Praise for The Secret History

"A penetrating analysis certain to compel a major reassessment of the Nabokov canon."
— starred review, Booklist

"...a brilliant examination that adds to the understanding of an inspiring and enigmatic life."
— starred review, Kirkus

"Highly recommended for all Nabokov fans..."
— starred review, Library Journal

"Certainly the most remarkable and insightful book on Vladimir Nabokov in many years."
— Michael Maar, author of Speak, Nabokov and The Two Lolitas

"... an intriguing and provocative new take on one of the giants of modern American letters."
— Adam Hochschild, author of To End All Wars: A Story of Loyalty and Rebellion: 1914-1918 and other books

"... a feat of fascinating literary detective work ..."
— Christopher Goffard, author of You Will See Fire and Snitch Jacket

"A wide-ranging introduction to Nabokov's life and work as well as a game-changer for those readers who thought they knew his writing cold."
— Steven Belletto, author of No Accident, Comrade: Chance and Design in Cold War American Narratives (Oxford U. Press)

Nabokov’s wartime escape on the SS Champlain

When Vladimir Nabokov crossed from Europe to America on the SS Champlain in May 1940, he was accompanied by his wife Véra and son Dmitri. I’ve already posted Vladimir’s and Véra’s immigration files. Today I want to share the ship’s passenger record for their trip on the Champlain.

In a detail from the first of two pages (click the image to see the full page), the Nabokovs are the third, fourth, and fifth passengers listed. In what was standard practice at the time, you can see that Vladimir is listed as Russian, Véra as Hebrew, and Dmitri as Russian.

It was fortunate for Véra and Dmitri that the Nabokovs escaped that month, as France would fall to the Nazis just three weeks after their departure, and foreign Jews in Occupied France would soon face harrowing fates. Arrested and detained in French-run concentration camps that served as transit stations, they and their children would eventually be deported eastward.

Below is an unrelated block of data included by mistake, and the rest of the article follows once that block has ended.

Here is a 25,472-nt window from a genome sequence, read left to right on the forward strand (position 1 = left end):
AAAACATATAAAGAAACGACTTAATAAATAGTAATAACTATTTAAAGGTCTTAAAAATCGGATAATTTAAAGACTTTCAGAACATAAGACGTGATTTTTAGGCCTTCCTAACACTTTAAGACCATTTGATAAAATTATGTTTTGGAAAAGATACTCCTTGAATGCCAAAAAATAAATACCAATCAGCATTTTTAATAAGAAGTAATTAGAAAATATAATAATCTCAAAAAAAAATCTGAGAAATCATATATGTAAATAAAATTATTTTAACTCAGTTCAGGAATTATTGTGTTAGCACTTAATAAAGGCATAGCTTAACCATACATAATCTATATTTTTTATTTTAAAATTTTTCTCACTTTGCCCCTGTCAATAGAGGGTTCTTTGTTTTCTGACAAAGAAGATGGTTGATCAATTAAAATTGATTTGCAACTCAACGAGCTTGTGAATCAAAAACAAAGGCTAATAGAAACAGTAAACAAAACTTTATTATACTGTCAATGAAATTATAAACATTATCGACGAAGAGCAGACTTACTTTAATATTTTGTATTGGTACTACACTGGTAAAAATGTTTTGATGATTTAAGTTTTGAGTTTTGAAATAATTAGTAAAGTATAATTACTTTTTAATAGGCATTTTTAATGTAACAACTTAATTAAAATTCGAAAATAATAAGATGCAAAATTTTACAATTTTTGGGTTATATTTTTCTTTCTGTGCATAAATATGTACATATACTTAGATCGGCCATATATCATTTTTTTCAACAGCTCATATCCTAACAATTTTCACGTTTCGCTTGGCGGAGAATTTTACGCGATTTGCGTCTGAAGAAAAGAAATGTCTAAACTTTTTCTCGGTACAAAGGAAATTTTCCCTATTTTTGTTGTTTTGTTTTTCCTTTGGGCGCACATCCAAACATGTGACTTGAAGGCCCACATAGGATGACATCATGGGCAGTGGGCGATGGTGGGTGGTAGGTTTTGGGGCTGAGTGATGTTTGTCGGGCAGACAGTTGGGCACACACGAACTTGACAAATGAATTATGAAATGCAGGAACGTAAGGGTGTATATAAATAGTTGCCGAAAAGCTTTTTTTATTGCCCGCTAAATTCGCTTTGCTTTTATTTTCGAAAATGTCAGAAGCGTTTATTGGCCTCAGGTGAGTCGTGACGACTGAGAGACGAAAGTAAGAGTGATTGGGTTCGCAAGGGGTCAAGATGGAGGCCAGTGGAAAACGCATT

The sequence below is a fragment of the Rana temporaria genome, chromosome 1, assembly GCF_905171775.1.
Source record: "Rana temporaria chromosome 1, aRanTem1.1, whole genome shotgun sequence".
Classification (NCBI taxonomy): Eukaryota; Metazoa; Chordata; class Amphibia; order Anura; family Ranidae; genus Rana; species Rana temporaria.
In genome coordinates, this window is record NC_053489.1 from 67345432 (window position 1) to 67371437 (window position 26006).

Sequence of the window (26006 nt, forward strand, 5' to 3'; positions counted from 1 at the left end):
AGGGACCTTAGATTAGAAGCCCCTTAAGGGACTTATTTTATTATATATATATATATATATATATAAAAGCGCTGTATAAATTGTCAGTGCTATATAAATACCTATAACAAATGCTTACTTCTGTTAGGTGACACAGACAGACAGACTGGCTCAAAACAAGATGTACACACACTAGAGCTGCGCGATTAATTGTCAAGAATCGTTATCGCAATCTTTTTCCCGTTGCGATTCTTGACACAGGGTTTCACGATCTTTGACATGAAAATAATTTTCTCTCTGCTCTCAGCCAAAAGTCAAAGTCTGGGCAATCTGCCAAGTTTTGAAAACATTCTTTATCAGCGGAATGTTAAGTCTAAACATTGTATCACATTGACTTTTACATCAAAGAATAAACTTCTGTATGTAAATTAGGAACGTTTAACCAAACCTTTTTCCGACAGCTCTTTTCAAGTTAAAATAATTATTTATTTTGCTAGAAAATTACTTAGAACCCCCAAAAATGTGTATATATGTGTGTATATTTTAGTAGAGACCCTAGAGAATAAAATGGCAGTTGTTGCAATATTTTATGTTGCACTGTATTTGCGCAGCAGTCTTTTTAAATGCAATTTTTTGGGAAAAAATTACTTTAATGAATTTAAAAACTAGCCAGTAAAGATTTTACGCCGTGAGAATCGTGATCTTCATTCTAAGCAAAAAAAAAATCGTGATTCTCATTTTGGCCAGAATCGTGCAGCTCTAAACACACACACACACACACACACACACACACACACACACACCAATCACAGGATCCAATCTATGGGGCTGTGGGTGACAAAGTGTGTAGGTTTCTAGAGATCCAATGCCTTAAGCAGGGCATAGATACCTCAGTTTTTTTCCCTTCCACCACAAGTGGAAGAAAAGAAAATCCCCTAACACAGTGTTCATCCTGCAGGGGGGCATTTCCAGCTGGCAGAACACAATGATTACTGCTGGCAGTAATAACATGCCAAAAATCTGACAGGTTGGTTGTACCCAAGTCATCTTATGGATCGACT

One thing that surprised me during my research was that French laws during the Occupation in some cases went further than German laws. In Germany, Véra alone had been classified as Jewish, having three or more Jewish grandparents. But after new laws were imposed in Occupied France, Dmitri’s fully-Jewish mother alone would be enough to legally identify him as a Jew.

The French police set up no death camps. But during the war, the police did gather or collaborate in gathering approximately 75,000 Jewish residents into transit camps and then deported these prisoners to their deaths, principally at Auschwitz-Birkenau or Sobibor.

This detail from page two of the record of the Nabokovs’ voyage to America shows some of the questions that were asked of immigrants, including any tendencies toward polygamy or anarchy.  (Click the image to see the full page in zoomable form.) Passengers had to have a contact in the U.S., and things like defective speech, senility, or poor vision had to be noted and an exemption made in order for afflicted passengers to be allowed into the country. Each condition was recorded, and where entry was granted despite it,  “landing justified” was written in, followed by the initials of the evaluator.

The Champlain had been chartered for the evacuation of Jewish refugees, and the Nabokovs and their shipmates were the last immigrants it would deliver to America. On its return voyage, the ship struck a German mine, which killed 11 crew members and effectively sank it. Days later, it was hit by a German torpedo and rendered irretrievable.

[On page two, the height given in these records for Vladimir Nabokov is likely incorrect. See “Vladimir Nabokov’s immigration file” for details.]

Microfilm images courtesy the U.S. National Archives


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